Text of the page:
Looking on the shelf the other day, I realized that trilobites must be popular subjects for moulding and casting, as there seem to be various examples lying around in metals, plastic, and ceramic. They are, of course, attractive fossils, and have a form that makes them pleasing tactile objects. Perhaps cast trilobites have become amulets, modern equivalent of the scarabs treasured by ancient Egyptians?
I was most taken with three of the modern arthropodan amulets. Each is in a different metal, and each a somewhat different take on a medium-sized trilobite, in the range of 5-12 centimetres long (roughly 2-5 inches).
The first is an Isotelus in aluminum. This one, which resides on my office filing cabinet, is the result of a miscommunication.
Our artists, Betsy and Debbie, had made moulds of a couple of trilobites, to be used to produce stainless steel “touchables” for the Earth History Gallery. For some reason, the people at the metal casting place thought that aluminum was wanted, rather than steel. This resulted in this imperfect cast: too soft for the robust day-to-day handling that would happen in the gallery, and with an oddly flecked and roughened surface. So a re-cast was done, producing the excellent replicas that sit in our gallery, in front of the giant trilobite Isotelus rex.
The second metal trilobite, in brass, is another Isotelus. I’m not sure why Isotelus is such a popular trilobite for this sort of thing; maybe there is just a lot of it around!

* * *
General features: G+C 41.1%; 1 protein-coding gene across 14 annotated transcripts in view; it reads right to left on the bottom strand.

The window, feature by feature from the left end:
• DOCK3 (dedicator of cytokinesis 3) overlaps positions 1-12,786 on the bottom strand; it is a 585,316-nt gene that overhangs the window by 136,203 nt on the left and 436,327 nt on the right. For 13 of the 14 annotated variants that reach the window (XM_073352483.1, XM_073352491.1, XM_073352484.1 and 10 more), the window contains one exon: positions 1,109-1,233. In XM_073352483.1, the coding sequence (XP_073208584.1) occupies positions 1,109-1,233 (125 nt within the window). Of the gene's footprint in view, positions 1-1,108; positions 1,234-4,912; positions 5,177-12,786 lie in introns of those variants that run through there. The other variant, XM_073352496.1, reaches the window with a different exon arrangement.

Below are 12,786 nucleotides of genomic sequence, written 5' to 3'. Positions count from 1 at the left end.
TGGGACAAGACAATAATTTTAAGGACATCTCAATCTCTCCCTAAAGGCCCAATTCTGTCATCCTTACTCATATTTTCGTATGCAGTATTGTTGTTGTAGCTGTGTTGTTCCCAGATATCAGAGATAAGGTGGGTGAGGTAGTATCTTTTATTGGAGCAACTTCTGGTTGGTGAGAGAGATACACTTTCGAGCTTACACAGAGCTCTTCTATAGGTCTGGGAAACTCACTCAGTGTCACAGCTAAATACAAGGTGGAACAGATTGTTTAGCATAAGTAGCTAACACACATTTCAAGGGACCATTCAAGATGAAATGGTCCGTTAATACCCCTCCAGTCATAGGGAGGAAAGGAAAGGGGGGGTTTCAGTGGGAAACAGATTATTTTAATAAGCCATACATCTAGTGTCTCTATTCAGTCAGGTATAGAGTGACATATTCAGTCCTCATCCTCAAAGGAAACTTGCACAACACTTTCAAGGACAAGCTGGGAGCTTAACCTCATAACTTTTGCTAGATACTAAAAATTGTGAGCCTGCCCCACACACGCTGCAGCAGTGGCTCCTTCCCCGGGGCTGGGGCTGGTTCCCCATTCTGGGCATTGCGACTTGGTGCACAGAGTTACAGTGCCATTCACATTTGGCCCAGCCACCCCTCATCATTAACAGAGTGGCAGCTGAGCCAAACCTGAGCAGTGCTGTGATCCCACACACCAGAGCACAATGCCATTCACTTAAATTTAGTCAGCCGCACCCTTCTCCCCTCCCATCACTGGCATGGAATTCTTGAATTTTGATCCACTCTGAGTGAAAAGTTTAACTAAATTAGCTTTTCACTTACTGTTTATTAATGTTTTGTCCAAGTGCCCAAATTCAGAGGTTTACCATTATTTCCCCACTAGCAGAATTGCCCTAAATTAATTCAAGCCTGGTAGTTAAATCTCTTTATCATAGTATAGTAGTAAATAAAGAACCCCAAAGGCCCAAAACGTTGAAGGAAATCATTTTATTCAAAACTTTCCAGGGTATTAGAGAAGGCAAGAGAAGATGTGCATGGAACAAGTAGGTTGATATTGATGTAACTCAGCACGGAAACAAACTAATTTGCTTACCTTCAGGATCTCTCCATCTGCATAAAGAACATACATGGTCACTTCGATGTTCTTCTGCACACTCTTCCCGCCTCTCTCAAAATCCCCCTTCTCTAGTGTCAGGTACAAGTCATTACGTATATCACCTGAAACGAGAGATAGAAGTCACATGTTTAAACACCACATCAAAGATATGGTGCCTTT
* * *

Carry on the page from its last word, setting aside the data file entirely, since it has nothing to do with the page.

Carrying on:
I bought this belt buckle years ago, back when the Ohio Geological Survey used to carry Isotelus-themed gift items in addition to their wonderful selection of popular publications (Isotelus is Ohio’s state fossil). The buckle is apparently a direct replica of a specimen of Isotelus from the Cincinnati area. I am guessing that it is I. maximus, but it seems a bit ambiguous in features; perhaps someone from the Dry Dredgers can either confirm or refute this identification?
There is no such classification issue with the last and best metalbite: this silver one is more the spirit of the trilobite than a depiction of a fossil.
This is also a belt buckle, which I was lucky enough to receive as a gift from its maker, my sister Carolyn. She was not aware of the Isotelus belt buckle at the time, but had thought that a trilobite was a worthy subject for such a piece. This lost-wax one-off was loosely based on at least a couple of the Cambrian trilobites that I described (with Rolf Ludvigsen) a very long time ago, blended with a large dollop of creative licence.
© Graham Young, 2011
Young, Graham A. and Rolf Ludvigsen. 1989. Mid-Cambrian trilobites from the lowest part of the Cow Head Group, western Newfoundland. Geological Survey of Canada, Bulletin 392, 49 p.
* Yes, I know that “trimetallic,” strictly speaking, might only be considered to refer to sheet metal composed of three different metals bonded together. But it is hard to find alliterative titles, and the trilobites ARE composed of three different metals, when considered together!